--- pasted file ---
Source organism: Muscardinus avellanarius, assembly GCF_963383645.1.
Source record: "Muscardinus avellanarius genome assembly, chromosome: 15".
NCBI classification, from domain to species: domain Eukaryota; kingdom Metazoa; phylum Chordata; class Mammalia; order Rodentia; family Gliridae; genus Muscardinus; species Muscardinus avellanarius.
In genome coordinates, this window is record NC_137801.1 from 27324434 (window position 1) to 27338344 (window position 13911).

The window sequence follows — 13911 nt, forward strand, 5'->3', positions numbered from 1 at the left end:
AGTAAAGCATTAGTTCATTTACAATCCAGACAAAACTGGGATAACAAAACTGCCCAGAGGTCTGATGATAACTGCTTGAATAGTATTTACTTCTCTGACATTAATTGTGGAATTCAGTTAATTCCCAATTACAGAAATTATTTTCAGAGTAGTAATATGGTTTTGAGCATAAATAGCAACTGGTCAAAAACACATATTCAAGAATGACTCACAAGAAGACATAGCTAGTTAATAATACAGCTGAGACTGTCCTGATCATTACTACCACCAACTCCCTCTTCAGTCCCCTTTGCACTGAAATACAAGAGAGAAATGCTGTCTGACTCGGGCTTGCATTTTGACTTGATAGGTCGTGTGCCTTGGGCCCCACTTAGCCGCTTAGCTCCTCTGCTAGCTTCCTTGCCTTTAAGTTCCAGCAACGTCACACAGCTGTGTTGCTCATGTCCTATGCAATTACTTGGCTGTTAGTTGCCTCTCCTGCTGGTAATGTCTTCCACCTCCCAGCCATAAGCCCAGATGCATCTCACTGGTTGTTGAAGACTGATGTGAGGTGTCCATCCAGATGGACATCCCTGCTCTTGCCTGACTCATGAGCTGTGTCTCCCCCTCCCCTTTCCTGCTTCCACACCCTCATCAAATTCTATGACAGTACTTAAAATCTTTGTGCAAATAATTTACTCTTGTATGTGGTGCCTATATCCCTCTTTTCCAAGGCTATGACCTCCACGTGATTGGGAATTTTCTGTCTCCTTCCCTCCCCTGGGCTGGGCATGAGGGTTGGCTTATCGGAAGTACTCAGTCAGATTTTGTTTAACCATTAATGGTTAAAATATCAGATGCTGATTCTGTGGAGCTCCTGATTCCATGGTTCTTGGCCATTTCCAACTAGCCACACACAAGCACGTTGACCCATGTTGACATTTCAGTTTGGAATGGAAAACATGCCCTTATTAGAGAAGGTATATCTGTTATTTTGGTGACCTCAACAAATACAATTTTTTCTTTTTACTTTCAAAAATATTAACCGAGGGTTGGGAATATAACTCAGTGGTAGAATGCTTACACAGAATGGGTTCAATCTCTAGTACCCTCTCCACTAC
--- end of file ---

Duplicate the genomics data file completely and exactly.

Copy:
Source organism: Muscardinus avellanarius, assembly GCF_963383645.1.
Source record: "Muscardinus avellanarius genome assembly, chromosome: 15".
NCBI classification, from domain to species: domain Eukaryota; kingdom Metazoa; phylum Chordata; class Mammalia; order Rodentia; family Gliridae; genus Muscardinus; species Muscardinus avellanarius.
In genome coordinates, this window is record NC_137801.1 from 27324434 (window position 1) to 27338344 (window position 13911).

The window sequence follows — 13911 nt, forward strand, 5'->3', positions numbered from 1 at the left end:
AGTAAAGCATTAGTTCATTTACAATCCAGACAAAACTGGGATAACAAAACTGCCCAGAGGTCTGATGATAACTGCTTGAATAGTATTTACTTCTCTGACATTAATTGTGGAATTCAGTTAATTCCCAATTACAGAAATTATTTTCAGAGTAGTAATATGGTTTTGAGCATAAATAGCAACTGGTCAAAAACACATATTCAAGAATGACTCACAAGAAGACATAGCTAGTTAATAATACAGCTGAGACTGTCCTGATCATTACTACCACCAACTCCCTCTTCAGTCCCCTTTGCACTGAAATACAAGAGAGAAATGCTGTCTGACTCGGGCTTGCATTTTGACTTGATAGGTCGTGTGCCTTGGGCCCCACTTAGCCGCTTAGCTCCTCTGCTAGCTTCCTTGCCTTTAAGTTCCAGCAACGTCACACAGCTGTGTTGCTCATGTCCTATGCAATTACTTGGCTGTTAGTTGCCTCTCCTGCTGGTAATGTCTTCCACCTCCCAGCCATAAGCCCAGATGCATCTCACTGGTTGTTGAAGACTGATGTGAGGTGTCCATCCAGATGGACATCCCTGCTCTTGCCTGACTCATGAGCTGTGTCTCCCCCTCCCCTTTCCTGCTTCCACACCCTCATCAAATTCTATGACAGTACTTAAAATCTTTGTGCAAATAATTTACTCTTGTATGTGGTGCCTATATCCCTCTTTTCCAAGGCTATGACCTCCACGTGATTGGGAATTTTCTGTCTCCTTCCCTCCCCTGGGCTGGGCATGAGGGTTGGCTTATCGGAAGTACTCAGTCAGATTTTGTTTAACCATTAATGGTTAAAATATCAGATGCTGATTCTGTGGAGCTCCTGATTCCATGGTTCTTGGCCATTTCCAACTAGCCACACACAAGCACGTTGACCCATGTTGACATTTCAGTTTGGAATGGAAAACATGCCCTTATTAGAGAAGGTATATCTGTTATTTTGGTGACCTCAACAAATACAATTTTTTCTTTTTACTTTCAAAAATATTAACCGAGGGTTGGGAATATAACTCAGTGGTAGAATGCTTACACAGAATGGGTTCAATCTCTAGTACCCTCTCCACTAC